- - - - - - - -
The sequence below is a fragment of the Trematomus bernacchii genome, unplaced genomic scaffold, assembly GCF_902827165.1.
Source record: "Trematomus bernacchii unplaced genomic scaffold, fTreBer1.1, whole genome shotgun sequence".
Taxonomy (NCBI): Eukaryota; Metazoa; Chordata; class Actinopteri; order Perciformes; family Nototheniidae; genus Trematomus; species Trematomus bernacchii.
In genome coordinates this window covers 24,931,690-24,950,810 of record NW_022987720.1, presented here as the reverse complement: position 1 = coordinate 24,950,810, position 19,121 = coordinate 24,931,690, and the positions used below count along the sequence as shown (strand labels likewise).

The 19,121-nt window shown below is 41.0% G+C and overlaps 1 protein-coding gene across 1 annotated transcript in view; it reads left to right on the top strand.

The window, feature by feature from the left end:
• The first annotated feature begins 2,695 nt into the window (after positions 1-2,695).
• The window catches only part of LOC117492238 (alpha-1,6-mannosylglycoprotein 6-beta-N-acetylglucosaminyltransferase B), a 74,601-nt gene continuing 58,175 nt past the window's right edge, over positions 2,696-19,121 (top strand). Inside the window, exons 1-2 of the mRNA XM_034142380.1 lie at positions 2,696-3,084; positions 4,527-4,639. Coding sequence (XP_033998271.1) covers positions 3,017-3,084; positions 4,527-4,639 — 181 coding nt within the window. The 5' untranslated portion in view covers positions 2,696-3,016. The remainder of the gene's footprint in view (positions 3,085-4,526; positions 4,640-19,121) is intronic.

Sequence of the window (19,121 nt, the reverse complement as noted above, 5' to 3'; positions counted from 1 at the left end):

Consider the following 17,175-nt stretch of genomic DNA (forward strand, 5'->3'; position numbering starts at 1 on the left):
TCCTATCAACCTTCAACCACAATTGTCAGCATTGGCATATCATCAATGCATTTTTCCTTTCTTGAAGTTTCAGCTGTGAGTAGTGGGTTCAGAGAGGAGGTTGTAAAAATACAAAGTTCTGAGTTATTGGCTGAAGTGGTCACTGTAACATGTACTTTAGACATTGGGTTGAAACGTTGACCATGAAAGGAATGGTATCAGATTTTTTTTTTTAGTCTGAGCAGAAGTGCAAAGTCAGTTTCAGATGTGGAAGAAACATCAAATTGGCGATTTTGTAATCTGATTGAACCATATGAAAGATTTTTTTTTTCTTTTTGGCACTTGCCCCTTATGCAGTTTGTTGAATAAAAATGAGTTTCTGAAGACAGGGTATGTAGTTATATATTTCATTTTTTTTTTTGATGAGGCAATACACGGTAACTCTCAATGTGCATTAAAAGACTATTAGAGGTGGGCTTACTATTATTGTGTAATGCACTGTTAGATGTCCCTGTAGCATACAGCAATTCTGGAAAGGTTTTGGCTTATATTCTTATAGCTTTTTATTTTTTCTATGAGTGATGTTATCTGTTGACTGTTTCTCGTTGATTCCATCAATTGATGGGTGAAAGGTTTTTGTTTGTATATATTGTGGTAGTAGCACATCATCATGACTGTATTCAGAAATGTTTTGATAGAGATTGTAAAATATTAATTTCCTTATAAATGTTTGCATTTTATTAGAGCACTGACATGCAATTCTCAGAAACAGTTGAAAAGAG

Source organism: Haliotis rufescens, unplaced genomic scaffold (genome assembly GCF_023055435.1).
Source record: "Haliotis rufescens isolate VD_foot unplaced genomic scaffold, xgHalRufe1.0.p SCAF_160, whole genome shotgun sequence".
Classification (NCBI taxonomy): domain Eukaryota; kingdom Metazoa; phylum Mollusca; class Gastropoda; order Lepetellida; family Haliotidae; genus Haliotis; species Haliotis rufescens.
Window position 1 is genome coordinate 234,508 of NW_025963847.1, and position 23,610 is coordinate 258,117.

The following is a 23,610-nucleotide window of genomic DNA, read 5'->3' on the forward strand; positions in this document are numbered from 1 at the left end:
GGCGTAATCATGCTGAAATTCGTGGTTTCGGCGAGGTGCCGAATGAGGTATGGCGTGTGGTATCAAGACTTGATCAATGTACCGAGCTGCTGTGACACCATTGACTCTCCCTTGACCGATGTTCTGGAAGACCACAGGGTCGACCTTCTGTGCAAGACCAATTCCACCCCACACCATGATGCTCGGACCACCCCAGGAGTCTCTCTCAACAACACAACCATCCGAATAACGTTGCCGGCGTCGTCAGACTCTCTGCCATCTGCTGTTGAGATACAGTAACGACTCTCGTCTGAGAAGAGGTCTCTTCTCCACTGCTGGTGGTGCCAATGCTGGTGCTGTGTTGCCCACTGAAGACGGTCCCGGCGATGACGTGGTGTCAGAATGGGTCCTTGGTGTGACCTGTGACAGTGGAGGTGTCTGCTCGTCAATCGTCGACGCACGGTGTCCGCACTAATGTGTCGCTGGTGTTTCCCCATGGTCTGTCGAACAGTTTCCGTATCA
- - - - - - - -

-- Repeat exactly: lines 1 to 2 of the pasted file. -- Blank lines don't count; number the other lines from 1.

The sequence below is a fragment of the Trematomus bernacchii genome, unplaced genomic scaffold, assembly GCF_902827165.1.
Source record: "Trematomus bernacchii unplaced genomic scaffold, fTreBer1.1, whole genome shotgun sequence".